Scientists have made the rats to sense (or you can say “touch”) the light that they can’t even see i.e. infrared light.
This research has been published online in the journal Nature Communications.
In this research, scientists fitted the infrared detector wired to electrodes in the part of the brain, i.e. cortical region, of the rats that usually processes the sense of touch from the skin. The rats were then placed in a chamber fitted with three infrared light sources, located above three small port. The scientists already taught the rats about the reward of water, when they stuck their nose in the port, near the light source, after the light came on. Initially the rats only rubbed their faces with the light. After a month of work, rats were able to determine the light source by sweeping their heads back and forth, and proceed to get water from the port of the lighted source among the three sources of light. As a further confirmation, scientists found that the rats were not able to detect the infrared lights, when the infrared detectors in the brain were temporarily disabled and thereby, were not able to get water from the port of the lighted source.
According to Miguel Nicolelis, Neurobiologist from Duke University, sensing might be built into an exoskeleton so that the patients would be able to get the sensory information after wearing the suit. This sensory information would give the patients an ability to know the position of the limbs and the sense of feeling the objects.
The basic aim behind this work is to enable the people, who use brain-controlled prosthetic devices, to sense the texture of the objects through their hands or feet. Moreover, researchers are of the opinion that the people could be enabled to use a disabled sense through another part of the brain as for example people with damaged visual cortex might be able to see again, if the retinal impulses are allowed to pass to another cortical region that would be able to do normal function along with the additional function.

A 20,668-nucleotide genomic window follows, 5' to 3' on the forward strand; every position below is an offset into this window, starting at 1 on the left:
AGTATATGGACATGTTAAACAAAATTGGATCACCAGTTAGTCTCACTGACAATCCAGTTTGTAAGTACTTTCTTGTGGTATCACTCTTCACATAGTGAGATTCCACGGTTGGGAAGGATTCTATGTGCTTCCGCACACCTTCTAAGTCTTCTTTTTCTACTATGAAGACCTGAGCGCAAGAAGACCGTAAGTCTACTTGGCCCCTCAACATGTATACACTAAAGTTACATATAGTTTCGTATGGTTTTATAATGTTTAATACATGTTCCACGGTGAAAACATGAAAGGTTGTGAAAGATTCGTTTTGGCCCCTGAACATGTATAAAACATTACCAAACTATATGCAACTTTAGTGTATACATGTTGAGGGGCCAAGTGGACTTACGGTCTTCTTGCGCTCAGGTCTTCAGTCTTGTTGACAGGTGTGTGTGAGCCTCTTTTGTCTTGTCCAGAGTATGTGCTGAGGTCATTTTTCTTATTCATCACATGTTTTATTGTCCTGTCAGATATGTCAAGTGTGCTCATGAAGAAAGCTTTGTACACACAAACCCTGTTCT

According to scientists, this research could be used to enable the rats or even humans to actually see the infrared light. “We could create devices sensitive to any physical energy,” Nicolelis said. “It could be magnetic fields, radio waves, or ultrasound. We chose infrared initially because it didn’t interfere with our electrophysiological recordings.”
Thomson, E., Carra, R., & Nicolelis, M. (2013). Perceiving invisible light through a somatosensory cortical prosthesis Nature Communications, 4 DOI: 10.1038/ncomms2497None found.